from Listen to the Silence: a Retreat with Père Jacques
TR./ED. Francis J. Murphy
Bear in mind the words of Saint John of the Cross: "It is not God who fails our souls; it is our souls that fail God." When God seeks to test the perseverance of the soul through suffering or trials, through disappointments or challenges, consider the outcome. Many souls, who longed to taste the sweetness of prayer, but not to have direct contact with God for his own sake, take flight. In the words of the familiar saying, they longed to taste "the consolations of God, but not the God of all consolations." In truth, are we any different? Are we not likewise lacking in courage and total acceptance? Do we not seek to exercise choice, to impose conditions, and to make bargains in our relationship with God? By contrast, Saint Thérèse of the Child Jesus said: "I accept all." "Yes, Lord, I accept all," meant for her: I accept being as I am and remaining as you wish provided I find you and live ever more closely with you.
Père Jacques delivered these retreat talks to cloistered nuns, and so we must be cautious how much of what was said to them we take upon ourselves--after all we have neither the vocation nor the charisms nor the strengths that accompany the acceptance of such a vocation. On the other hand, we also need to be cautious of how much we reject of what is said, because what is true for those specially called is true for all Christians in the degree that normal life can sustain.
What is particularly compelling is the way Pére Jacques identifies some of the major problems in the normal religious and prayer life with such precision. How often have you found yourself bargaining with God. This happens more often in intercessory prayer, but I know that there are times when I say something like, "Let me only hear your voice and I will be more faithful to prayer." The intent is true, but the human heart being what it is, were I to hear His voice, I would be more true to prayer. . . for perhaps as much as a week. And then I would lapse into my semi-regular torpor. This is one of the reasons that the consolations of prayer must be withdrawn. As with a child learning to walk, you first provide support and then gradually allow the child to walk more and more free, so God treats us in prayer. The first bloom of prayer is a rush of ardor and affection filled with all sort of revelations and consolations and feelings of intimacy. But when that bloom has worn off, the consolations occur less and less until we are walking on our own. And like a child learning to walk, we are able to walk because we know there is a goal and we know that there is a guardian, a protector, one who loves us (though we may not understand at the time what that means or what love is). Just so, we are able to pray because we come to know that God is present as we pray, He listens and He hears and He responds as is best for us.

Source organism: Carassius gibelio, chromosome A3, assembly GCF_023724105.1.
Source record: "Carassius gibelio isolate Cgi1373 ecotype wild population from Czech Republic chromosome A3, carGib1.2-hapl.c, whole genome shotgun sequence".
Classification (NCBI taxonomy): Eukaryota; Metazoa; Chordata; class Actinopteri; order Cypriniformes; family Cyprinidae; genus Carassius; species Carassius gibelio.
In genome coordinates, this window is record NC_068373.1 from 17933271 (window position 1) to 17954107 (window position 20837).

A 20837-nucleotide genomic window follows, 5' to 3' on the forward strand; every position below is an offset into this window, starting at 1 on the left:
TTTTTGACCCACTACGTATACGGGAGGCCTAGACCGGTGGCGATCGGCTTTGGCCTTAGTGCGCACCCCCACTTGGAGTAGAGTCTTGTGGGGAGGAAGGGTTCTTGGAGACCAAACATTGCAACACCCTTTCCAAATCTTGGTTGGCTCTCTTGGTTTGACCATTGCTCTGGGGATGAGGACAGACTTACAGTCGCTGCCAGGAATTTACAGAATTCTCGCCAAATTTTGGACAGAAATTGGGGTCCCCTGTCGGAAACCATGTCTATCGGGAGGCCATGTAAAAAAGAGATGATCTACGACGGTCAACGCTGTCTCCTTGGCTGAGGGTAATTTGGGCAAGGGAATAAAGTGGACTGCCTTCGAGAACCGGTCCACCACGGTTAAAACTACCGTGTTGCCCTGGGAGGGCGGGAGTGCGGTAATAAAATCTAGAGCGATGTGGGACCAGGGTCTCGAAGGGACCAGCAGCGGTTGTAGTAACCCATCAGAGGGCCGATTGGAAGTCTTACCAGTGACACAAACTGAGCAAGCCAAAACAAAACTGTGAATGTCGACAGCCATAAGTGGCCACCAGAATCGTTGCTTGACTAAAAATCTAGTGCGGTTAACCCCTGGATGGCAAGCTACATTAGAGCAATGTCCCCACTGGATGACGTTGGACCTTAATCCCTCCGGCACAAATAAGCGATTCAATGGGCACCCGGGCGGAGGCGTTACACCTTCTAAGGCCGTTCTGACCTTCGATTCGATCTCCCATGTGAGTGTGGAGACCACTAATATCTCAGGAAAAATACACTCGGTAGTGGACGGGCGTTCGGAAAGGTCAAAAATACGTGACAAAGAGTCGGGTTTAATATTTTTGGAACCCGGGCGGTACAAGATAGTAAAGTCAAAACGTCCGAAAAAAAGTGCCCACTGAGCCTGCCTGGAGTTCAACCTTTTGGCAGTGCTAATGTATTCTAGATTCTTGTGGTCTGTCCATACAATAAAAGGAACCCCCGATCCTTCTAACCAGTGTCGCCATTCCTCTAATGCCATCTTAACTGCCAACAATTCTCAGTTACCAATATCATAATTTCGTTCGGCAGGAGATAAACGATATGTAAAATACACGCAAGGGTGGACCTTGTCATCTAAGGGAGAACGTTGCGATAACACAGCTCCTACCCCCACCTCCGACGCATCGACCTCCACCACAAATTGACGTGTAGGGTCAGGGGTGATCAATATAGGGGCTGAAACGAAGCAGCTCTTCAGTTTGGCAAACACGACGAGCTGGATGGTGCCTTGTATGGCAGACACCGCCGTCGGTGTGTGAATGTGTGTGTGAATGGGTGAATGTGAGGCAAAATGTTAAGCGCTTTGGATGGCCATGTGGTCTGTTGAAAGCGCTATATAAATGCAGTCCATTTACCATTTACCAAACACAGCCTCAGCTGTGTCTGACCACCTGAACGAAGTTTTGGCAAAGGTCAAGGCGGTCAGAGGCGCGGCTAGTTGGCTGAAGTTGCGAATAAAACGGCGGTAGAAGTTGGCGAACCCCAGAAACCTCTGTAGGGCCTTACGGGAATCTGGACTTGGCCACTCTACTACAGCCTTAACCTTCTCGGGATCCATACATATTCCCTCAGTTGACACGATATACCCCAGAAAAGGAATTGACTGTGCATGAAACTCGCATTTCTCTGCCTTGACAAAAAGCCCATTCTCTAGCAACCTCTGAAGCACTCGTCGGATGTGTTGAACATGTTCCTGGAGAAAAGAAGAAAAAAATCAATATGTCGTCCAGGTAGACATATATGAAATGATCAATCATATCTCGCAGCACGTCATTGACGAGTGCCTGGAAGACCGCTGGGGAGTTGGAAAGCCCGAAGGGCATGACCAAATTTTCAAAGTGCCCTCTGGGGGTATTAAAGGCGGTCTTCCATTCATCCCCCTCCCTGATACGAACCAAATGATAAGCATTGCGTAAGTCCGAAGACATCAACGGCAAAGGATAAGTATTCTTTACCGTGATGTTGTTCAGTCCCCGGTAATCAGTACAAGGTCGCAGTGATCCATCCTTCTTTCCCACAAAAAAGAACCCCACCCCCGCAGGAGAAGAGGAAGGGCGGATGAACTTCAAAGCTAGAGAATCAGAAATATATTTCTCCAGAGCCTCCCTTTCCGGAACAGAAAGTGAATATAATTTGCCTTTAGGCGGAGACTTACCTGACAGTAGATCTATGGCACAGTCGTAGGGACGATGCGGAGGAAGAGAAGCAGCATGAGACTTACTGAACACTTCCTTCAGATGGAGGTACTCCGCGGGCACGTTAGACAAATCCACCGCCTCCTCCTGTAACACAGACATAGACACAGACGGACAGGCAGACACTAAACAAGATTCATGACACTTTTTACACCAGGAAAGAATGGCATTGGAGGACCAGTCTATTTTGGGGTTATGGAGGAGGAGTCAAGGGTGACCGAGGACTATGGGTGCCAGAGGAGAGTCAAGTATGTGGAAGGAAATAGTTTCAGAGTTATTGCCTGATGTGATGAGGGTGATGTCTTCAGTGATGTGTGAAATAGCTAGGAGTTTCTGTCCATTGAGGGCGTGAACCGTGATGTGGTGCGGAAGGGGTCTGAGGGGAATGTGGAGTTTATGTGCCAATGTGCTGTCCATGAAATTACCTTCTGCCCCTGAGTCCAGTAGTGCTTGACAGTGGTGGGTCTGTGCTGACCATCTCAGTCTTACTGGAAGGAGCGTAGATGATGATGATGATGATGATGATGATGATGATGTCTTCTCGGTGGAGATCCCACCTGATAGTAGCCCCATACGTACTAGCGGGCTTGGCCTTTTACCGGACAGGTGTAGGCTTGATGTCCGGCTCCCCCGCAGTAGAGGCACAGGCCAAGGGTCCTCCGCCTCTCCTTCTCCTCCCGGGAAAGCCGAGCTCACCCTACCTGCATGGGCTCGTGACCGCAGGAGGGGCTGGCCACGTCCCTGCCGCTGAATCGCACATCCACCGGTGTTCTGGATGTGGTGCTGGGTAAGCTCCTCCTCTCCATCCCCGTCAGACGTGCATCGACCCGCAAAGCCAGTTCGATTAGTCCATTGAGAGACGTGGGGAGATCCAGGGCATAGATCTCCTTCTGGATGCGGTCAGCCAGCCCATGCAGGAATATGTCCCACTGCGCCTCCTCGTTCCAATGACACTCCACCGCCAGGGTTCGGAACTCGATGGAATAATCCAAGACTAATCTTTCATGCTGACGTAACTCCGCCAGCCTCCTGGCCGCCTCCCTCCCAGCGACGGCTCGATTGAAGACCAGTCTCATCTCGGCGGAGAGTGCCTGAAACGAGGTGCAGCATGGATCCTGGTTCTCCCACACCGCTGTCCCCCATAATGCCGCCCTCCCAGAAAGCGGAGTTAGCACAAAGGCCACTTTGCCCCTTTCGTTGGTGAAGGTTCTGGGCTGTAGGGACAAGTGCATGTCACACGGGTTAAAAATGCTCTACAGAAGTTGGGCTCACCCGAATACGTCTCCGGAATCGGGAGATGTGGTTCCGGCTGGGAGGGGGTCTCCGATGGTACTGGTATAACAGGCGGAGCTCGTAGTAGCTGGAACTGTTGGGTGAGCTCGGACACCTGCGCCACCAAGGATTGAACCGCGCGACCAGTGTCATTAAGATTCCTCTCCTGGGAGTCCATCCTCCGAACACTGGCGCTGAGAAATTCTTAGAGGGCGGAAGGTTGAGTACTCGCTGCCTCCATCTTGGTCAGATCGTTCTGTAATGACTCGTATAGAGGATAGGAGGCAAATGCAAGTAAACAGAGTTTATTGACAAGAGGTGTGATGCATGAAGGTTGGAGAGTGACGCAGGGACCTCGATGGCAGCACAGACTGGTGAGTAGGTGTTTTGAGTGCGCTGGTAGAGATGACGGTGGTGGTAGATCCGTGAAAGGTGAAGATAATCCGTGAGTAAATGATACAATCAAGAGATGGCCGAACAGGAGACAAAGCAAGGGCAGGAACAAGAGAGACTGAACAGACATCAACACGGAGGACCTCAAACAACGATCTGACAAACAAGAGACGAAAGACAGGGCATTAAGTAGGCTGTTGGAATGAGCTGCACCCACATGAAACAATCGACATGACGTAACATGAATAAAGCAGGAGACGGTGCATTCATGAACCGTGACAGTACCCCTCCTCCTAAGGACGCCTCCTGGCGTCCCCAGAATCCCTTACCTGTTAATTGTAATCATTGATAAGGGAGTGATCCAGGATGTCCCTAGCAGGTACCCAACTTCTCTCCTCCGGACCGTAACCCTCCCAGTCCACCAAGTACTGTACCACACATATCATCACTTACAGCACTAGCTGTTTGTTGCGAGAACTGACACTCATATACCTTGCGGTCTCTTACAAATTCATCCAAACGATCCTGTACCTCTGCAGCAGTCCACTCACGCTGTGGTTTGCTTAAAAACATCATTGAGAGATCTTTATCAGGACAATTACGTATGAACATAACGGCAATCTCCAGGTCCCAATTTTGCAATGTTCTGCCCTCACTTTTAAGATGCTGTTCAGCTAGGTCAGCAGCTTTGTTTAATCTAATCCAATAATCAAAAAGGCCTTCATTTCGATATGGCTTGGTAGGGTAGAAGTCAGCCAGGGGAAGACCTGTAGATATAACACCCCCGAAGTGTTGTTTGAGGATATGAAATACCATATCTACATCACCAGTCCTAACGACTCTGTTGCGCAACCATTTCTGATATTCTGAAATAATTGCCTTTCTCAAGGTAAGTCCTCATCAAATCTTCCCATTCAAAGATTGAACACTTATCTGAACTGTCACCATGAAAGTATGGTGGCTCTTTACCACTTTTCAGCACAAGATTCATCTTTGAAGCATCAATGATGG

As we move on in prayer, we want that exhilaration of the first steps. In a sense, we want to move backward, to move to the point where we took our first steps because it was so exciting. But you can't return because your muscles have firmed up and your gait is more steady, and now you can walk. Yes, YOU CAN WALK! It's ordinary, it's mundane, it's slow, but it gets us from here to there. Exactly like prayer--we can't return to the exhilaration, but we can go from where we are to where God wants us to be one step at a time. But we can only do so if we stop longing to go back to where prayer was so sweet and God so immediately present. God is still immediately present, but like the parent encouraging those first steps, He wants us to move toward Him. He accepts our slow, halting advance, and He rushes to us when we tumble or fall, to lift us up and shower us with signs of His affection.
But we must desire what God desires. We must want to walk to Him and walk always toward Him, getting ever closer even though it sometimes seems as though we shall never be able to make it. On our own, we cannot, but He is always there, encouraging and supporting and holding out the arms we can rush into.
To make any advance, we must stop wanting to go back. Like the people of Israel released from the bondage of slavery, we long for the fleshpots of Egypt, the places of comfort, the places where we feel at home and in control.
These are the ways we bargain with the Lord as we pray. Not all of us--some great Saints stop their bargaining, and thus show us it is possible for us. But for me, the bargaining continues from time to time. Not always and not exclusively, I have trained myself sufficiently not to seek extraordinary things--and yet part of what lures me onward in this life is the promise of a single extraordinary thing--intimacy with God. Even this must fall away and what I do I must do because God calls me to it. No consolation or enticement should induce me to move forward in prayer, but rather the ardent, brilliant, burning, and all-consuming love of God.
May it be so!